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Re: Deliverable for Action 72 @headers

From: James Graham <jg307@cam.ac.uk>
Date: Fri, 22 Aug 2008 12:49:50 +0100
Message-ID: <48AEA7DE.8070000@cam.ac.uk>
To: Gez Lemon <gez.lemon@gmail.com>
CC: Laura Carlson <laura.lee.carlson@gmail.com>, HTML WG <public-html@w3.org>, Ian Hickson <ian@hixie.ch>, W3C WAI-XTECH <wai-xtech@w3.org>, Joshue O Connor <joshue.oconnor@cfit.ie>

Gez Lemon wrote:
> 2008/8/21 James Graham <jg307@cam.ac.uk>:
>> Laura Carlson wrote:
>>> The headers/id markup is functional and works today. Results of some
>>> recent testing:
>>> http://esw.w3.org/topic/HTML/TableHeadersTestingBug5822
>> It seems to me that this testcase is wrong in that the contents of columns 1
>> and 8, and of row 2, should be marked as headers not as data cells. This
>> change would appear to be needed for the table to be consistent with the
>> current spec, which says that <th> represents a header cell; the expected
>> results of your test clearly depend on these cells being treated as header
>> cells by UAs.
> According to the HTML5 editor, hierarchical headers aren't allowed in
> the current spec [1].

I'm not sure what hierarchal headers has to do with my suggestion that the 
elements that you intend to be processed as headers by UAs be marked as headers 
in the source. Indeed, rereading that bug the first thing suggested was the same 
as I said i.e. that you should mark your headers as such in the source [1]

>  Allowing a header attribute to reference a td a well
> as a th would be the simplest solution, and works well with current
> implementations, but I'm not yet clear on why that has been deemed
> unreasonable, as no explanation has been provided.

So as far as I can tell the problem you actually have with this table, when 
correctly marked up, is that the headers are not associated with each other in 
the way you would like (what you call "hierarchal headers"). Allowing the 
headers attribute to point to data cells seems like the wrong way to go about 
solving this problem (HTML4 notwithstanding). Requiring the use of @headers to 
mark up such a simple table is surely overkill. It also seems much more logical 
to insist that cells users wish the UA to treat as headers be marked as such in 
the source. This is, after all, the point of using a mark up language; to 
communicate meaning to UAs so that they can act on it.

For what it's worth the Smart Headers algorithm that Ben and Simon and I 
developed (which is not quite the same as the current spec) can provide the 
associations that I think you want with only the correct use of <th> and a 
single extra scope="col" attribute on the top left cell [2]

>> We would need to re-examine the reason for the current behavior
>> being chosen to see if this case was an oversight or if there is a good
>> reason the current spec.
> I completely agree you need to re-examine the reason for the current
> behaviour, as it clearly hasn't been thought out properly

My recollection is that the reason for the difference between the smart headers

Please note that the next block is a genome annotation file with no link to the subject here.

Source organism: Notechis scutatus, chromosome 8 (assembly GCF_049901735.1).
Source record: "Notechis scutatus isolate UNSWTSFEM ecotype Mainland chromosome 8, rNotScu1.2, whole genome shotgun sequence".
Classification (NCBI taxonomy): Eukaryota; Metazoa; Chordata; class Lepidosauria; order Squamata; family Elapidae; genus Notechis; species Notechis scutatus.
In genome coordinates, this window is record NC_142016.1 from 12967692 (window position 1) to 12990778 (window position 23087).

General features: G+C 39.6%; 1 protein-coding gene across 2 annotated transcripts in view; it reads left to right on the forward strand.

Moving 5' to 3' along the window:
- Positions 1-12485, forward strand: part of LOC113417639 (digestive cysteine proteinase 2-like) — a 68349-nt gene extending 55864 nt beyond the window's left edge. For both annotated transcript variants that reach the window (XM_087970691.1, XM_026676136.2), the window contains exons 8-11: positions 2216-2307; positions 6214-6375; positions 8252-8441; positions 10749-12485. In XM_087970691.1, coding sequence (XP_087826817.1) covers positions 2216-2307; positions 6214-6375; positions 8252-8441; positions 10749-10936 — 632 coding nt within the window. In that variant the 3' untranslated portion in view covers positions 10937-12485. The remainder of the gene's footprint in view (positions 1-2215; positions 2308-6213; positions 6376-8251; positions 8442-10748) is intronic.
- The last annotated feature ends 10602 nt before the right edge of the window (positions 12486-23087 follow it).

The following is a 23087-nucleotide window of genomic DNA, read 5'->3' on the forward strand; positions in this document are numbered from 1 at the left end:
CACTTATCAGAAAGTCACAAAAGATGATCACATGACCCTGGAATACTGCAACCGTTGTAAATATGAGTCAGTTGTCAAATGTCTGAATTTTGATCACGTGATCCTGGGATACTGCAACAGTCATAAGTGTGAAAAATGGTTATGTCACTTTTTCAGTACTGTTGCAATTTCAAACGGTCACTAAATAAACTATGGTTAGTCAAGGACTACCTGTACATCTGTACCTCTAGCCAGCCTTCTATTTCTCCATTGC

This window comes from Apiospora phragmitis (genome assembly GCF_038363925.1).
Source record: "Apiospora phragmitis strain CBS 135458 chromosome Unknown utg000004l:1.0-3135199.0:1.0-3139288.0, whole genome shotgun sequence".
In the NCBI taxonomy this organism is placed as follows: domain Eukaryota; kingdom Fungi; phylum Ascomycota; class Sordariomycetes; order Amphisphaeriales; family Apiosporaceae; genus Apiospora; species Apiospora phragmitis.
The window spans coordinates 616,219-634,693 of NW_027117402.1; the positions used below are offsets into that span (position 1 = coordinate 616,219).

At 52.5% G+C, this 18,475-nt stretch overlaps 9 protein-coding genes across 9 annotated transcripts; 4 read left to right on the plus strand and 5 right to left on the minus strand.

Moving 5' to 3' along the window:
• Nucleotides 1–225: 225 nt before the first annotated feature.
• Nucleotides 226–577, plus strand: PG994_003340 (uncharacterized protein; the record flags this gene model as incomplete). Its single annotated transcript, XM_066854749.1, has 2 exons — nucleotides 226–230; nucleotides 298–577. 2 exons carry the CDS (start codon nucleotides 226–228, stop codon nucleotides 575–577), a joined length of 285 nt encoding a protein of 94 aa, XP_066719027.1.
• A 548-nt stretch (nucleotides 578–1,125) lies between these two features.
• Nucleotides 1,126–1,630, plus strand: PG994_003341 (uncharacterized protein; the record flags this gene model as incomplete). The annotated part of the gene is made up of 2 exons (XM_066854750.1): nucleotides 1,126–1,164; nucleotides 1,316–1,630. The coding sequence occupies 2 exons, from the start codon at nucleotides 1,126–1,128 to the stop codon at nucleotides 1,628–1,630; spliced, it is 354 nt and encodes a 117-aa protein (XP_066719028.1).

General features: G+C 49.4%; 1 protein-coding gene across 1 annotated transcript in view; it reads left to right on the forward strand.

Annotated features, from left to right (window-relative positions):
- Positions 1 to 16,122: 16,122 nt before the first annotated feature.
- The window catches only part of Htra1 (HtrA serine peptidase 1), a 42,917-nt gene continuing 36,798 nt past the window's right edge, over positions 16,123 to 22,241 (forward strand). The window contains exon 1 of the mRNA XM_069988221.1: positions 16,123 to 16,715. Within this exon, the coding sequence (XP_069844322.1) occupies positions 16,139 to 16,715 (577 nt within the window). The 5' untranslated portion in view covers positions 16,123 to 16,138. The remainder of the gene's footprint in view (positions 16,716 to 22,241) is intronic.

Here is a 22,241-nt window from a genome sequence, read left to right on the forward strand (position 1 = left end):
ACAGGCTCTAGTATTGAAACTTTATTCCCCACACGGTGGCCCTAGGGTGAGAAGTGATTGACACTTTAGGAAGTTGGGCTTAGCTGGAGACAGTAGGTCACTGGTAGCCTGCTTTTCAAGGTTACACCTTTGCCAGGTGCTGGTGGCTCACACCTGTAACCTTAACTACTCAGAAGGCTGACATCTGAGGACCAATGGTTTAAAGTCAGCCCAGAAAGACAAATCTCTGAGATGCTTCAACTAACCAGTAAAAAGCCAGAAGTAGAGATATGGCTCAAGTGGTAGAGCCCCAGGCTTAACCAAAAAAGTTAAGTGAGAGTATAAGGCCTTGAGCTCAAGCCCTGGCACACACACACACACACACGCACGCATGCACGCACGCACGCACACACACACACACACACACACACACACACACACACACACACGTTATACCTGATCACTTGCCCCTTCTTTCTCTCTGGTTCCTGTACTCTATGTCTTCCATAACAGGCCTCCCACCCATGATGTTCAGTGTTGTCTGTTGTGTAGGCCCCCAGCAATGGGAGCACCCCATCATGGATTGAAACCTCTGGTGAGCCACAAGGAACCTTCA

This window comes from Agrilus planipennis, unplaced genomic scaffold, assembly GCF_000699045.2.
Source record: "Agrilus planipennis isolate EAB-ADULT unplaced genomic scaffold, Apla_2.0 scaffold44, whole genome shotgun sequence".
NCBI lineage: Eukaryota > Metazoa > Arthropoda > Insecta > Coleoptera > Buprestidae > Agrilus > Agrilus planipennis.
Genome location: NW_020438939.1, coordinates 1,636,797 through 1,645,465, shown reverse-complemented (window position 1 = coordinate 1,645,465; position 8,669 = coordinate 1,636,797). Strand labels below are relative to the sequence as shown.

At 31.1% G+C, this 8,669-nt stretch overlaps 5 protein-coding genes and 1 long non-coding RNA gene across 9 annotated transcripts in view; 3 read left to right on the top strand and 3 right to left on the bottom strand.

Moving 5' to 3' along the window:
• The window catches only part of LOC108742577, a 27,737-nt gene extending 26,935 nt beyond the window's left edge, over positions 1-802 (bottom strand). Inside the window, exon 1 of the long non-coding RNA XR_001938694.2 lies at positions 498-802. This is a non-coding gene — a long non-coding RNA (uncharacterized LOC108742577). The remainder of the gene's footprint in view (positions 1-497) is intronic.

algorithm and the current spec is that Hixie was concerned that repeating too 
many headers on each cell would lead to a bad user experience. If this is indeed 
the reason, I think the spec should be adjusted to allow "hierarchal headers" 
and UAs should be encouraged to adjust the verbosity to suit their users' needs. 
  However I may be wrong about the rationale for the current design.

Also, I intuitively think that the spec algorithm should be adjusted to /work/ 
if @headers points to <td> (needed for backward compatibility with existing 
UAs). However I have not yet seen a convincing reason to make this conforming 
and there may even be reasons to make it not work.

  - you don't
> even appear to have reached consensus amongst yourselves.

As a final aside, I have no idea who the antecedent of "yourselves" in this 
sentence is. You also referred to "your editor" several times; I guess you mean 
Hixie but I have no idea how he is more "my" editor than anyone else's.

This use of language suggests to me that you are still seeing HTML 5 development 
as a pitched battle between "us and them" where (from your point of view) "us" 
is the accessibility freedom fighters and "them" is the evil HTML 5 overlord and 
his band of minions. I don't think this is a helpful viewpoint, and I was 
hopeful we had got past it. It's much better to work from the point of view that 
everyone is trying to make the spec better but there are disagreements, even 
amongst reasonable people, about what that entails. In the specific case of 
table headers, I have reservations about the current spec, but I recognize that 
it is in a state where the best way to produce improvements is to see how it 
fares in actual implementations and under user testing. People implementing the 
spec and going "look this user can't understand this type of table because they 
need more information" is a really strong argument, and really likely to produce 
a change. In the meantime by not focusing on this issue I hope to free up enough 
bandwidth for everyone that progress can be made in other areas.

[1] http://www.w3.org/Bugs/Public/show_bug.cgi?id=5822#c5

"Eternity's a terrible thought. I mean, where's it all going to end?"
  -- Tom Stoppard, Rosencrantz and Guildenstern are Dead
Received on Friday, 22 August 2008 11:50:28 UTC

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